While both infections may cause a sore throat, unlike a cold, strep throat does not cause a cough and runny nose. Additionally, strep can cause tiny red spots on the roof of the mouth called petechiae.

The above information comes from the Centers for Disease Control and Prevention (CDC).

The two conditions also have different possible complications. Although it is uncommon, strep may lead to serious complications. In contrast, complications of a cold are generally less severe.

This article discusses cold versus strep throat, including the symptoms, which condition is worse, treatments, and when to call a doctor. It also examines whether strep can look like a cold.

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Both colds and strep throat are microbial infections. However, the microbes that cause a cold are viruses, and those that cause strep throat are bacteria.

More than 200 types of viruses can cause symptoms of the common cold. Often, this is rhinovirus, but can also include coronavirus, enterovirus, and more.

Although the two types of infections have some symptoms in common, they have differences. The chart below outlines the symptoms of each condition:

ColdStrep throat
Symptoms• sore throat
• runny nose
• sneezing
• coughing
• stuffy nose
• watery eyes
• postnasal drip (mucus dripping down throat)
• fever (many people do not get this)
• sore throat that starts rapidly
• fever
• swollen, red tonsils
• pain when swallowing
• white patches or streaks of pus on tonsils
• swollen lymph nodes in front of the neck
• petechiae on the roof of the mouth

Additionally, strep throat may less commonly cause other symptoms, especially in children. These include:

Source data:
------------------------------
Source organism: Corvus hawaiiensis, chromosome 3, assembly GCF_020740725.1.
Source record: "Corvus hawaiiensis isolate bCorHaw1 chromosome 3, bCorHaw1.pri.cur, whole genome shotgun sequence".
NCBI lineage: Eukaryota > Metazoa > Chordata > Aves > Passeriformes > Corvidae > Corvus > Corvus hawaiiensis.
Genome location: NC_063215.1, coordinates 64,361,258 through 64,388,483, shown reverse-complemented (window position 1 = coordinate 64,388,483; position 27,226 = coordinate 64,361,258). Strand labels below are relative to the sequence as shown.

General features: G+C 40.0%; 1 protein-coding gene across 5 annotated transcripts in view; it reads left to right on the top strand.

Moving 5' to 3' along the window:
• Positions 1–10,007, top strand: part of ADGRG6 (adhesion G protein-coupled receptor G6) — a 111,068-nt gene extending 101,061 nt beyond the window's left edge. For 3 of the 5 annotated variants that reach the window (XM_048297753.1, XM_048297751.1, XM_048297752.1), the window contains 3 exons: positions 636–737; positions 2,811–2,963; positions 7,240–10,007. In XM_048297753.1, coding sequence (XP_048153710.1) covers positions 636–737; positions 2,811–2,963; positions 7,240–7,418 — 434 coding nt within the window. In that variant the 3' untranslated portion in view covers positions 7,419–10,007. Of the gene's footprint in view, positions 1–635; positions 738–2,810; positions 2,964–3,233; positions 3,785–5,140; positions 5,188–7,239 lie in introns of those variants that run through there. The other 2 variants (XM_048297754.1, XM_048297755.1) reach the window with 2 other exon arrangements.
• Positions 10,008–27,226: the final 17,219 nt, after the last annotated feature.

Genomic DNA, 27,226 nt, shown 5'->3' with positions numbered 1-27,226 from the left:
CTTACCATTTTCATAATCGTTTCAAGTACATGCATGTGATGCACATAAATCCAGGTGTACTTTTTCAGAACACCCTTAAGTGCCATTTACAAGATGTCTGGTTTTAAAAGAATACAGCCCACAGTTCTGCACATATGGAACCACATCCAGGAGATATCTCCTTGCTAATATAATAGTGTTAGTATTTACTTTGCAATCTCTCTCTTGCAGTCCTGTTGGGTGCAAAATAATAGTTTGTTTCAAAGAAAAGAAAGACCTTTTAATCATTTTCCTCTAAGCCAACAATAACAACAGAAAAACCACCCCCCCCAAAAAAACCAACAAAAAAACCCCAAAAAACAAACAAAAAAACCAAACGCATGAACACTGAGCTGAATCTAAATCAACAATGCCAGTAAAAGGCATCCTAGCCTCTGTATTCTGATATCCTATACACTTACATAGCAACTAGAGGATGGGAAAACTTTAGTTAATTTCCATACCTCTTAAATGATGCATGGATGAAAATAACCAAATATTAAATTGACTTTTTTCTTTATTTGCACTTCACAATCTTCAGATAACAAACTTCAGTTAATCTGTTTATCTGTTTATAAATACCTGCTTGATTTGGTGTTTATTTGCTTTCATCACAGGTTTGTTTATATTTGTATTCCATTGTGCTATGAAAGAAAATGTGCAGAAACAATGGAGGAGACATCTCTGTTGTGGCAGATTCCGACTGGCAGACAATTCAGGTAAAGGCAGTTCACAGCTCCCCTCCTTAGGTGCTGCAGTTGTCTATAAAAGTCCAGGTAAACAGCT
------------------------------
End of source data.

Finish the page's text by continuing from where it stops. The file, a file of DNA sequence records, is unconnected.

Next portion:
• headache
  • nausea or vomiting
  • stomach pain
  • rash

Some symptoms may overlap. For instance, both infections can cause a sore throat.

However, strep throat does not cause a cough and runny nose, typical symptoms of cold. Strep throat also produces signs in the throat and mouth that occur with a cold, such as white streaks on the tonsils.

A person can have both infections at the same time. A 2016 research review stated that viral and bacterial infections of the respiratory tract can occur at the same time. This is called a coinfection or secondary bacterial infection.

Anecdotally, healthcare professionals have reported frequently seeing cold and strep coinfection. If a person is concerned about themselves or a child having strep, it is important to get tested.

Yes, people generally consider strep throat to be worse than a cold. It can cause serious effects if the bacteria spread to other body parts. Although complications are uncommon, they may include:

It is important to note that as of December 2022, the World Health Organization (WHO) has reported increased cases of invasive group A strep. This type of infection can cause more serious, potentially life threatening side effects.

If a person with strep throat receives prompt treatment, their outlook is generally positive. Many people recover within a few days.